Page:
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Swissair Tragedy


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Anxious fishermen asked to be patient



Susan Corkum-Greek
Lighthouse staff

 COUNTY - While hesitant to complain about their situation, many Lunenburg County fishermen, confined to their wharves in the wake of the Swissair disaster September 2, were getting anxious to return to sea last week.

 Increasingly poor weather conditions heading into the fall, make this a prime time for activities such as gillnetting or bait fishing. It is also the prime season for the lucrative St. Margarets Bay tuna fishery.

 But fishermen calling a special Fisheries Operations Centre set up at Peggy's Cove last week could get no clear indication as to when the exclusion zone, set up to control traffic around the crash investigation site, might be lifted. As of Friday, it still ran from Eastern Points in Lunenburg County to Ketch Harbour, Halifax County.

 Coast Guard communications officer Scott Verret said officials "understand the serious inconvenience this is imposing on . . . fishermen primarily, but also a lot of recreational boaters in Mahone Bay and St. Margarets Bay.

 "The Coast Guard has the full intention of reducing or eliminating the zone as soon as possible," he said. However, when that will happen is "impossible to say."

 Mr. Verret said it is "up to the Transportation Safety Board and RCMP to decide when the investigation in that area can't go any further, there's no more debris that can be recovered and that it's no longer practical to have the exclusion zone." The situation is reviewed on a daily basis.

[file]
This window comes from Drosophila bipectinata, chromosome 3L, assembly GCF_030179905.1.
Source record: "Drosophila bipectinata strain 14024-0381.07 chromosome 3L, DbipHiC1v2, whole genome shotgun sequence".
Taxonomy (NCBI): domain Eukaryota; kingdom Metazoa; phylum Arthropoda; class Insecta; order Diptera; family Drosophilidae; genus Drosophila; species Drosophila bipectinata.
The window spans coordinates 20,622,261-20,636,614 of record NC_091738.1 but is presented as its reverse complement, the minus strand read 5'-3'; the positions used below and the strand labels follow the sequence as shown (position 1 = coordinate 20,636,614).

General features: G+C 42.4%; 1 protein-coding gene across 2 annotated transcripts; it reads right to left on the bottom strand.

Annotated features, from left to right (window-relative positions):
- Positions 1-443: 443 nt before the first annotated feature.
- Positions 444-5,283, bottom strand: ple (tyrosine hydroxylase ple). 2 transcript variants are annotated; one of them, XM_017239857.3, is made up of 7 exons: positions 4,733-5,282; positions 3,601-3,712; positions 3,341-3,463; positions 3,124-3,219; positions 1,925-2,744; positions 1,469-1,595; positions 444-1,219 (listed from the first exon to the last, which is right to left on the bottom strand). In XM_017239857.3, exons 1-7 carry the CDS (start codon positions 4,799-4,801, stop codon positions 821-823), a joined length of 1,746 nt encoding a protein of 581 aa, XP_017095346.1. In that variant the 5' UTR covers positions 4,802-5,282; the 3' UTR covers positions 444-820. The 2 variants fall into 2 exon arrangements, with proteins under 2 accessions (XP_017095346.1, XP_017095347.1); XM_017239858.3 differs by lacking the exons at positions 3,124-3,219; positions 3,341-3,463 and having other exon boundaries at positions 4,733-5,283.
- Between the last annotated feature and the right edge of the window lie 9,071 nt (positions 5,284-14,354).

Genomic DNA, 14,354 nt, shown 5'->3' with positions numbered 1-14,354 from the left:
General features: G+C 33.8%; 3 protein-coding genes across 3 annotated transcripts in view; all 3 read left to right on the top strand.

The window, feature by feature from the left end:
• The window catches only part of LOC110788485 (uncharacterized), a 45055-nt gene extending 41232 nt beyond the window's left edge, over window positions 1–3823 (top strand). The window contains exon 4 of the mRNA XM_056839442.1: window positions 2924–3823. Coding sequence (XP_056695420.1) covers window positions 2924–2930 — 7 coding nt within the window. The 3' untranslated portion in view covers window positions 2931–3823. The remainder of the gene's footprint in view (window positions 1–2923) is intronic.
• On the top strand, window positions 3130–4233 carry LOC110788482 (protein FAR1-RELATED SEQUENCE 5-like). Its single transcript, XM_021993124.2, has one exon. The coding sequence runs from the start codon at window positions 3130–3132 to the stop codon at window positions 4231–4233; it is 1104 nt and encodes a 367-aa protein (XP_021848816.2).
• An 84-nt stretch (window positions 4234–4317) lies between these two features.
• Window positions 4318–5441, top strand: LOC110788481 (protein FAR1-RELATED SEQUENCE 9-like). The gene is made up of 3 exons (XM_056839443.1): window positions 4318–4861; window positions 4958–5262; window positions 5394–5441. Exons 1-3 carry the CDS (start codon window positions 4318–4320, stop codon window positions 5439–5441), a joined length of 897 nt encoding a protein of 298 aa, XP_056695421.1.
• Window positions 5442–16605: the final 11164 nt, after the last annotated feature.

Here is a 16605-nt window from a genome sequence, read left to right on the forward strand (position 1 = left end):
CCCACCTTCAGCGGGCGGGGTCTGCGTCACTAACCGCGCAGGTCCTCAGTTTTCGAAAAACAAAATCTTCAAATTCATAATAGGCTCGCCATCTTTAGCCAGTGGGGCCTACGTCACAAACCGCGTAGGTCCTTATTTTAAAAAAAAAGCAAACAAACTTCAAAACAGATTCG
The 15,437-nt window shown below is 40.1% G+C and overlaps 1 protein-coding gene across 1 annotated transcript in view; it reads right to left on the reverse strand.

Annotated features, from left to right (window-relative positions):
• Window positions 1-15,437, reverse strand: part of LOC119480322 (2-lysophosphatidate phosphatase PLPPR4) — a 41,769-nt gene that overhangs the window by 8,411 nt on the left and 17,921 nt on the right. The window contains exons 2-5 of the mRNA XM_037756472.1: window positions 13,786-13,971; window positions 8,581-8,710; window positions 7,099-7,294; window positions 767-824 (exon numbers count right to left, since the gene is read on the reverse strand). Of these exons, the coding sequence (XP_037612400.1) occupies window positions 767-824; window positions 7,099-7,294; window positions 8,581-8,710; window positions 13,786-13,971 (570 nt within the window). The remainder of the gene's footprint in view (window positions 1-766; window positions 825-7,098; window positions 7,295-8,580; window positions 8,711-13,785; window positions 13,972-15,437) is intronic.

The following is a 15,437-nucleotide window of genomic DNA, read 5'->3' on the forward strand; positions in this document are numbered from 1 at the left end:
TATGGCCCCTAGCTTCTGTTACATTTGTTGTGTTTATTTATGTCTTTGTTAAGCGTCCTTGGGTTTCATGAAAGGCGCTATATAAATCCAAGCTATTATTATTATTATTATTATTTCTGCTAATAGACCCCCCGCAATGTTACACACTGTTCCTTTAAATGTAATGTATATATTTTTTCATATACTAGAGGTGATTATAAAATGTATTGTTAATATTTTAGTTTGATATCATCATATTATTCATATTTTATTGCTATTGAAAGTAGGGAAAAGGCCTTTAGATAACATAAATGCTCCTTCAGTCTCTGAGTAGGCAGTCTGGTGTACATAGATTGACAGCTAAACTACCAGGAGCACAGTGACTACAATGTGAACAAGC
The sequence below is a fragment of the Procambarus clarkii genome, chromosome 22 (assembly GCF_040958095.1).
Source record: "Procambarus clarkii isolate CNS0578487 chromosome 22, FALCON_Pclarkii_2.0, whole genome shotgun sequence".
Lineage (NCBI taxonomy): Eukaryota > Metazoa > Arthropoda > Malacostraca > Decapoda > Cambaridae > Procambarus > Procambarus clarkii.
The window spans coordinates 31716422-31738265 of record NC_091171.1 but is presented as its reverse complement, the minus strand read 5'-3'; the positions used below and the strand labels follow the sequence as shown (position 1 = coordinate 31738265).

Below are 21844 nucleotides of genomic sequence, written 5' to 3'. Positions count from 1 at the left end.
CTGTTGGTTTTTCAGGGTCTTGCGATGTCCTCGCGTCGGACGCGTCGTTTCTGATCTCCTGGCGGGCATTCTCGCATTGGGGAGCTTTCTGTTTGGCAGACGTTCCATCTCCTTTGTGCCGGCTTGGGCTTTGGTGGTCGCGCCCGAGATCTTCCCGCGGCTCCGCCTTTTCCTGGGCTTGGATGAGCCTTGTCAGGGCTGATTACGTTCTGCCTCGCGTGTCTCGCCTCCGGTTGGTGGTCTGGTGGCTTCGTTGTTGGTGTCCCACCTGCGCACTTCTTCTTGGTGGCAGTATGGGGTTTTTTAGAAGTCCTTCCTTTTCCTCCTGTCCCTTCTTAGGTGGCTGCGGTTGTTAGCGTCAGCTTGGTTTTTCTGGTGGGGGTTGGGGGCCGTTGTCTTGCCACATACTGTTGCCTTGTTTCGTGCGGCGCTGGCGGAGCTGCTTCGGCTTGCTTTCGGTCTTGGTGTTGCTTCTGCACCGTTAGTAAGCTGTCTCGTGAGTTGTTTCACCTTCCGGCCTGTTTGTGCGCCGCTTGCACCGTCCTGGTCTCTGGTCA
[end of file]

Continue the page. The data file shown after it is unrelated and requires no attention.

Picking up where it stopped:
In the meantime, the Coast Guard together with the Department of Fisheries and Oceans have set up the Peggy's Cove-based operations centre as a way for fishermen to stay informed. The centre is also co-ordinating a system whereby fishermen who have either fixed gear or aquaculture sites within the zone can be escorted out to them.

 In this way, any gear that is removed can be checked for evidence or debris, said Fisheries spokesman David Jennings, and catches can also be checked "to make sure they're okay."

 But that doesn't help gillnet fishermen who, while they fish outside of the exclusion zone, must pass through it on their way to and from the fishing grounds. Last week, many had planned to depart for the Bay of Fundy but by Friday had still been unable to make the necessary arrangements.

 "We have been talking about a convoy system," said John Levy of the South Shore Gillnetters Association. However, it remained unclear whether boats escorted out of the exclusion zone would be able to return should weather conditions change.

 Some gillnetters had considered moving their boats further up the coast to ports such as Lunenburg. But there are no guarantees that the exclusion zone, which currently ends at Cross Island in Lunenburg Bay, will not be expanded as debris drifts further south.

 Mr. Levy, a member of the Coast Guard Auxiliary who has participated in the investigation, said he can understand the need to control vessel traffic within the exclusion zone but hopes officials will try to accommodate fishermen as much as possible.

 "Time's against us," he said, referring both to weather conditions and the fact that at the end of the month, gillnetters, who can currently fish up to 30 miles offshore, are restricted to just 12 miles from shore.

 Some provincial politicians are now saying the government should compensate fishermen for their losses. However, to date, the fishermen themselves have said very little on that front. Most feel it is inappropriate in light of the tragedy still lingering over their communities. Nonetheless, many have been contacted by law firms interested in pursuing their case.


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